May 7, 1927 A newly completed airport in the San Francisco area was inaugurated. This facility, which was officially named Mills Field Municipal Airport, had been built on 150 acres (60.7 hectares) of a cow pasture. The property was leased to the city of San Francisco by Ogden L. Mills, a member of a prominent local... Continue Reading →

May 6, 1896 An aviation milestone took place in the vicinity of Quantico, Virginia, when Aerodrome No. 5 made the first successful flights of an unpiloted, tandem-winged, engine-powered, heavier-than-air model of substantial size. (“Aerodrome” is derived from a Greek phrase that roughly means “air runner.”) Samuel Langley, who invented Aerodrome No. 5, launched it twice using... Continue Reading →

April 15, 1941 Aviation pioneer Igor Sikorsky set a new record when he made the first helicopter flight in the United States as well as the entire Western Hemisphere that lasted more than an hour. He flew a Vought-Sikorsky VS-300 helicopter in the skies above his factory in Stratford, Connecticut, and managed to keep that aircraft... Continue Reading →

April 12, 1911 A new aviation milestone was achieved when Pierre Prier undertook a non-stop flight in a monoplane between England and France. He specifically flew from the community of Hendon, which is six miles (9.7 kilometers) from the center of London, to the Paris suburb of Issy-les-Molineaux.  Prier, who is shown in the above... Continue Reading →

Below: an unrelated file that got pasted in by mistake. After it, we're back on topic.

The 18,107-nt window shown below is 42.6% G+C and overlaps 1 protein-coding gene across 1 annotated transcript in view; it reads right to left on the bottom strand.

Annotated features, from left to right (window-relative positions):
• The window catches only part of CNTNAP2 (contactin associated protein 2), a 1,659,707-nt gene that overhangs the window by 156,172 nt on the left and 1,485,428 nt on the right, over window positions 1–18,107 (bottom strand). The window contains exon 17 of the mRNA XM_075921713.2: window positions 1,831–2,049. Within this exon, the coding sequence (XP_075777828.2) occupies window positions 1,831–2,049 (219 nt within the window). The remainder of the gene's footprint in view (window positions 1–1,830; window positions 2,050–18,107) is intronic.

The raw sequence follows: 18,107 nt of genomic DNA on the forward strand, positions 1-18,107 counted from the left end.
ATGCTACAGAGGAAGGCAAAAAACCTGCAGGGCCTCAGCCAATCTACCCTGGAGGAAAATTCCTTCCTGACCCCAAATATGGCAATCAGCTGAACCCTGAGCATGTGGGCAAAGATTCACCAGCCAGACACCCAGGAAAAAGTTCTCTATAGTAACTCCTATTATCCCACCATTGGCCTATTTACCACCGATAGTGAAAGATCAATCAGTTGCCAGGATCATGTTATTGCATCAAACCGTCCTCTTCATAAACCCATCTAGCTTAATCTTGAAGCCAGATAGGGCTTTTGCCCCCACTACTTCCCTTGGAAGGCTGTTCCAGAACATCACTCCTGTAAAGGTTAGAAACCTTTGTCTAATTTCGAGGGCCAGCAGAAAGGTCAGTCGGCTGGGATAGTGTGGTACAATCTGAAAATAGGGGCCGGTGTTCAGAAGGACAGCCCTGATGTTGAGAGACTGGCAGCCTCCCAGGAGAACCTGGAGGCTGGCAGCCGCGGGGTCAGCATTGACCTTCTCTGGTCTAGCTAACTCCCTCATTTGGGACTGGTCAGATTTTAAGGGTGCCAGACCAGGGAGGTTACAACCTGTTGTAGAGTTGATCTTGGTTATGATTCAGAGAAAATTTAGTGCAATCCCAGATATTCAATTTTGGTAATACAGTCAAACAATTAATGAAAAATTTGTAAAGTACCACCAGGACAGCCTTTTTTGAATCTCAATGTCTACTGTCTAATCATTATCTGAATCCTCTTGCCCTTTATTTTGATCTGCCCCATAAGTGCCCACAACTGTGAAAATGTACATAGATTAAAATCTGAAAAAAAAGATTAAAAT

In 1977, Janna Lambine became the U.S. Coast Guard’s first female pilot. She earned her wings as an aviator after she completed flight training at Naval Air Station (NAS) Whiting Field near Milton, Florida. “It’s nice to be the first,” Lambine said in an interview published the following month in the New Mexico-based Clovis News-Journal. “I’ve never... Continue Reading →

March 17, 1929 At the California-based Oakland Municipal Airport (now Oakland International Airport), 23-year-old Ira Louise McPhetridge Thaden completed a plane flight in which she set a new women’s endurance record for staying airborne. She brought her Travel Air biplane back down onto the airfield 22 hours, three minutes, and 12 seconds after flying from there... Continue Reading →

Throughout America’s history, women have made substantial contributions in transportation through innovation and unwavering leadership. This AASHTO video highlights some of those trailblazers whose contributions in the field of transportation have helped to pave the way for generations to come: https://www.youtube.com/watch?v=pKrZ1ADNqYE

In the summer of 2006, Stephanie Diana Wilson became the second African American woman to fly into outer space. (The first African American woman to do so was Mae Jemison, who made that pioneering flight in 1992.) Wilson has also achieved another distinction during her NASA career. She has spent more time in outer space... Continue Reading →

February 19, 1973 Boa Vista International Airport in Brazil was opened. This airport serves Boa Vista, the capital of the northern Brazilian state of Roraima. Boa Vista is also the only state capital in Brazil that is located entirely north of the equator. The airport has the distinction of being the northernmost Brazilian airport that handles scheduled... Continue Reading →

February 8, 1912 The first plane flight in Greece took place when Emmanouil Argyropoulos piloted an aircraft over his native country. Argyropoulos, who had been born in 1889, was originally a civil engineer. He set aside that career, however, after developing a strong interest in human flight. Argyropoulos pursued this newfound interest by going to Paris,... Continue Reading →

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